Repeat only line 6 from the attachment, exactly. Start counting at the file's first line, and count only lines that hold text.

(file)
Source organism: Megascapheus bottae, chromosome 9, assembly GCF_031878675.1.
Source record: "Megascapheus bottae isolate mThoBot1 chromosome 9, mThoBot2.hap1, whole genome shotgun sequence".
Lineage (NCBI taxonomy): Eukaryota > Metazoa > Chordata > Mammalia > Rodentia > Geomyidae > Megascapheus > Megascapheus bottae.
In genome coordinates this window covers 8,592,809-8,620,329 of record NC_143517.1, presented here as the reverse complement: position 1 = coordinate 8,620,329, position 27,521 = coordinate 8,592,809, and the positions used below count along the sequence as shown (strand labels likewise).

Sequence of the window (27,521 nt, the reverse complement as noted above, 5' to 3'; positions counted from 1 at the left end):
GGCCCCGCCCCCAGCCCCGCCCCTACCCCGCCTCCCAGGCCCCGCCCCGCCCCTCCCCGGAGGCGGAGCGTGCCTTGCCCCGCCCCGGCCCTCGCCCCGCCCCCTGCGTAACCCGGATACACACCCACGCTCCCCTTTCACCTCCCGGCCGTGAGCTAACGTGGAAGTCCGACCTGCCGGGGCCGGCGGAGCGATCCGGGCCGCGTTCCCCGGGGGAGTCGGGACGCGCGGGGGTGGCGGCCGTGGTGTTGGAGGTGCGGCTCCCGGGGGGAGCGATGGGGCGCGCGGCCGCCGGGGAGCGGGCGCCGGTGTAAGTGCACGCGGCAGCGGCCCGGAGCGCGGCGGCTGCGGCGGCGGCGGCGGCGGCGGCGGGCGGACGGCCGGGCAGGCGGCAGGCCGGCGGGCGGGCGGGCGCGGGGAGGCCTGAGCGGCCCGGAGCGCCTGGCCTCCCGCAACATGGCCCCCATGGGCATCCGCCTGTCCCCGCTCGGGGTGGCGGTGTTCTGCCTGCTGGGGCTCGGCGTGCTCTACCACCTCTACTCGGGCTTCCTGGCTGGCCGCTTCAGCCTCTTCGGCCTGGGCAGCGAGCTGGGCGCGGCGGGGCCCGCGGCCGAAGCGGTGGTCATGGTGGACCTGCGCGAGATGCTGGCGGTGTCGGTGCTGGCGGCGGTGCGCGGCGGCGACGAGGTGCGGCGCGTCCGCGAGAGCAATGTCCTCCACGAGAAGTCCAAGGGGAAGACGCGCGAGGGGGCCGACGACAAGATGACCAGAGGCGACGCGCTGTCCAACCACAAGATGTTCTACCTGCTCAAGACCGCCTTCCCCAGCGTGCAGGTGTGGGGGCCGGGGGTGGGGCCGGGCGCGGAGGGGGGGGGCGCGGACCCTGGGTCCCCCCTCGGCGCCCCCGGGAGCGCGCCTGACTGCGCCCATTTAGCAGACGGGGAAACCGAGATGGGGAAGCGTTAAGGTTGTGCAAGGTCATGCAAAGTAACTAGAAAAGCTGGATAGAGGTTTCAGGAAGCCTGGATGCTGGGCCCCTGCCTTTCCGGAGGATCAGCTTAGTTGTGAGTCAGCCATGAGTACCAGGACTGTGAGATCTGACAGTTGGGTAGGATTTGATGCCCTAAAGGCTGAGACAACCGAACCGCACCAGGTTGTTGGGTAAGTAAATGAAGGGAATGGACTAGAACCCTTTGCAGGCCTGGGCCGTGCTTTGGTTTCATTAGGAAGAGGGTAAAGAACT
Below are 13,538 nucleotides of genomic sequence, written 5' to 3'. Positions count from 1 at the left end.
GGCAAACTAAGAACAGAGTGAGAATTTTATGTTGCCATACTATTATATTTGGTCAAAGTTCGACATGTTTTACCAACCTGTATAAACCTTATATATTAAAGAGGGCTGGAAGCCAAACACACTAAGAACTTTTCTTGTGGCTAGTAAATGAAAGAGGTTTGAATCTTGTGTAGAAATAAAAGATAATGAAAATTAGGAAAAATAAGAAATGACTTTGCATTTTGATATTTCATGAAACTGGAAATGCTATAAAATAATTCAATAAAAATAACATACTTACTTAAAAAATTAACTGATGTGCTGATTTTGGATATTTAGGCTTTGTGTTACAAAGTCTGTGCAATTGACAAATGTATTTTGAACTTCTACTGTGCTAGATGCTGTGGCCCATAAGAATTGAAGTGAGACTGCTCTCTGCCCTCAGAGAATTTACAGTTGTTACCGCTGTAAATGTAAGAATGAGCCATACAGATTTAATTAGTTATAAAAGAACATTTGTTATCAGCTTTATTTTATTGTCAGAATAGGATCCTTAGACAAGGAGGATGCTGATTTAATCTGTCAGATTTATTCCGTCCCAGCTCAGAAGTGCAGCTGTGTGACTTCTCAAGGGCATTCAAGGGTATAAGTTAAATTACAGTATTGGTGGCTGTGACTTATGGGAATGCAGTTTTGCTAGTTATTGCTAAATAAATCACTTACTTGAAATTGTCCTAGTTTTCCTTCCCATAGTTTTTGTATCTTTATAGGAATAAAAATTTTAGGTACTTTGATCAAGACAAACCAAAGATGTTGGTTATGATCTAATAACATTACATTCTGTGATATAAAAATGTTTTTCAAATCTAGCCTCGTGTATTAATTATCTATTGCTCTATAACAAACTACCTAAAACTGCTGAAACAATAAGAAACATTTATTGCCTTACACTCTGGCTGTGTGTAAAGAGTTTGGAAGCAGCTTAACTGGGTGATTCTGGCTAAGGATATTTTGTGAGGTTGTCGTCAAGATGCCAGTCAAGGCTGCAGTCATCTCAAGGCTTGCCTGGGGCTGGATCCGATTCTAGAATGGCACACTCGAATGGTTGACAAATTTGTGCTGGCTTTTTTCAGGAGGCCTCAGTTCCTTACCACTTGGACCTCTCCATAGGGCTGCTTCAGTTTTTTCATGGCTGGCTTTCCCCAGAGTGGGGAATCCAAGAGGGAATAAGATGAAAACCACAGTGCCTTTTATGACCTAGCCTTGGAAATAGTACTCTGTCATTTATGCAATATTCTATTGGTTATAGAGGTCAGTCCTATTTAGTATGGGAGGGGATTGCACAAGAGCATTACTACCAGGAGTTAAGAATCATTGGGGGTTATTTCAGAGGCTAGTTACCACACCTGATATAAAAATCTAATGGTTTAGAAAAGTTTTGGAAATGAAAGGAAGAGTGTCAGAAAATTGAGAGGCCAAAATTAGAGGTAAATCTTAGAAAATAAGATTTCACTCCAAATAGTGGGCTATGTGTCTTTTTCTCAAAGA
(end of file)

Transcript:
GGCCCCGCCCCCAGCCCCGCCCCTACCCCGCCTCCCAGGCCCCGCCCCGCCCCTCCCCGGAGGCGGAGCGTGCCTTGCCCCGCCCCGGCCCTCGCCCCGCCCCCTGCGTAACCCGGATACACACCCACGCTCCCCTTTCACCTCCCGGCCGTGAGCTAACGTGGAAGTCCGACCTGCCGGGGCCGGCGGAGCGATCCGGGCCGCGTTCCCCGGGGGAGTCGGGACGCGCGGGGGTGGCGGCCGTGGTGTTGGAGGTGCGGCTCCCGGGGGGAGCGATGGGGCGCGCGGCCGCCGGGGAGCGGGCGCCGGTGTAAGTGCACGCGGCAGCGGCCCGGAGCGCGGCGGCTGCGGCGGCGGCGGCGGCGGCGGCGGGCGGACGGCCGGGCAGGCGGCAGGCCGGCGGGCGGGCGGGCGCGGGGAGGCCTGAGCGGCCCGGAGCGCCTGGCCTCCCGCAACATGGCCCCCATGGGCATCCGCCTGTCCCCGCTCGGGGTGGCGGTGTTCTGCCTGCTGGGGCTCGGCGTGCTCTACCACCTCTACTCGGGCTTCCTGGCTGGCCGCTTCAGCCTCTTCGGCCTGGGCAGCGAGCTGGGCGCGGCGGGGCCCGCGGCCGAAGCGGTGGTCATGGTGGACCTGCGCGAGATGCTGGCGGTGTCGGTGCTGGCGGCGGTGCGCGGCGGCGACGAGGTGCGGCGCGTCCGCGAGAGCAATGTCCTCCACGAGAAGTCCAAGGGGAAGACGCGCGAGGGGGCCGACGACAAGATGACCAGAGGCGACGCGCTGTCCAACCACAAGATGTTCTACCTGCTCAAGACCGCCTTCCCCAGCGTGCAGGTGTGGGGGCCGGGGGTGGGGCCGGGCGCGGAGGGGGGGGGCGCGGACCCTGGGTCCCCCCTCGGCGCCCCCGGGAGCGCGCCTGACTGCGCCCATTTAGCAGACGGGGAAACCGAGATGGGGAAGCGTTAAGGTTGTGCAAGGTCATGCAAAGTAACTAGAAAAGCTGGATAGAGGTTTCAGGAAGCCTGGATGCTGGGCCCCTGCCTTTCCGGAGGATCAGCTTAGTTGTGAGTCAGCCATGAGTACCAGGACTGTGAGATCTGACAGTTGGGTAGGATTTGATGCCCTAAAGGCTGAGACAACCGAACCGCACCAGGTTGTTGGGTAAGTAAATGAAGGGAATGGACTAGAACCCTTTGCAGGCCTGGGCCGTGCTTTGGTTTCATTAGGAAGAGGGTAAAGAACT